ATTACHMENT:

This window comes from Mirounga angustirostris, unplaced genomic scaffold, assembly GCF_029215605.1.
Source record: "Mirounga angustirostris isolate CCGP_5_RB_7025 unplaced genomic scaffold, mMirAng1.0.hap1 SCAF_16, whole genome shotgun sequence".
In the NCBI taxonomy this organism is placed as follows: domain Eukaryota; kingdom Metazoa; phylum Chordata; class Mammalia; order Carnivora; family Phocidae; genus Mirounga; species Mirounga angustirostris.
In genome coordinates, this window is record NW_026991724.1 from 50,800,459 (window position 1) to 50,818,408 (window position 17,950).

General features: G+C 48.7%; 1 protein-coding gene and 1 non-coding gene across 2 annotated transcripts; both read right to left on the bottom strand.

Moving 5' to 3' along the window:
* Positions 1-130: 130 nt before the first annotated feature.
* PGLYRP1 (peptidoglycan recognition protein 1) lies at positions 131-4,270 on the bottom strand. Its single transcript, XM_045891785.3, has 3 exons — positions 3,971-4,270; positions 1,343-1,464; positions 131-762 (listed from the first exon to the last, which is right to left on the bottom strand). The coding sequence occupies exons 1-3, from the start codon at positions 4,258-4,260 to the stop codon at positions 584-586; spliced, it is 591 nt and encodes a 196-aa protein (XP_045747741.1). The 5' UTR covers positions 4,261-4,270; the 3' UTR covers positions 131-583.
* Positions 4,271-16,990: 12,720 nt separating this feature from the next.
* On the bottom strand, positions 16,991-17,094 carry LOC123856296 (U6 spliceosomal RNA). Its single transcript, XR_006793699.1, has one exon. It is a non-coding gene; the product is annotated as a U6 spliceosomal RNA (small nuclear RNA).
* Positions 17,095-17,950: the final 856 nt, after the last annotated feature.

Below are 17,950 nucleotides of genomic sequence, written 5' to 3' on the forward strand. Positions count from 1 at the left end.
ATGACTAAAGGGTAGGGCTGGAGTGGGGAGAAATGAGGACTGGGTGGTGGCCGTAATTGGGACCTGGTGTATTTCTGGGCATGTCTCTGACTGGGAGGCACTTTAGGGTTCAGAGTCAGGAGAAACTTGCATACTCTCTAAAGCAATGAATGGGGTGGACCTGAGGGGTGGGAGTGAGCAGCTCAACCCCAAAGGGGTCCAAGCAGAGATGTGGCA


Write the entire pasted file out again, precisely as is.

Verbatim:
This window comes from Mirounga angustirostris, unplaced genomic scaffold, assembly GCF_029215605.1.
Source record: "Mirounga angustirostris isolate CCGP_5_RB_7025 unplaced genomic scaffold, mMirAng1.0.hap1 SCAF_16, whole genome shotgun sequence".
In the NCBI taxonomy this organism is placed as follows: domain Eukaryota; kingdom Metazoa; phylum Chordata; class Mammalia; order Carnivora; family Phocidae; genus Mirounga; species Mirounga angustirostris.
In genome coordinates, this window is record NW_026991724.1 from 50,800,459 (window position 1) to 50,818,408 (window position 17,950).

General features: G+C 48.7%; 1 protein-coding gene and 1 non-coding gene across 2 annotated transcripts; both read right to left on the bottom strand.

Moving 5' to 3' along the window:
* Positions 1-130: 130 nt before the first annotated feature.
* PGLYRP1 (peptidoglycan recognition protein 1) lies at positions 131-4,270 on the bottom strand. Its single transcript, XM_045891785.3, has 3 exons — positions 3,971-4,270; positions 1,343-1,464; positions 131-762 (listed from the first exon to the last, which is right to left on the bottom strand). The coding sequence occupies exons 1-3, from the start codon at positions 4,258-4,260 to the stop codon at positions 584-586; spliced, it is 591 nt and encodes a 196-aa protein (XP_045747741.1). The 5' UTR covers positions 4,261-4,270; the 3' UTR covers positions 131-583.
* Positions 4,271-16,990: 12,720 nt separating this feature from the next.
* On the bottom strand, positions 16,991-17,094 carry LOC123856296 (U6 spliceosomal RNA). Its single transcript, XR_006793699.1, has one exon. It is a non-coding gene; the product is annotated as a U6 spliceosomal RNA (small nuclear RNA).
* Positions 17,095-17,950: the final 856 nt, after the last annotated feature.

Below are 17,950 nucleotides of genomic sequence, written 5' to 3' on the forward strand. Positions count from 1 at the left end.
ATGACTAAAGGGTAGGGCTGGAGTGGGGAGAAATGAGGACTGGGTGGTGGCCGTAATTGGGACCTGGTGTATTTCTGGGCATGTCTCTGACTGGGAGGCACTTTAGGGTTCAGAGTCAGGAGAAACTTGCATACTCTCTAAAGCAATGAATGGGGTGGACCTGAGGGGTGGGAGTGAGCAGCTCAACCCCAAAGGGGTCCAAGCAGAGATGTGGCA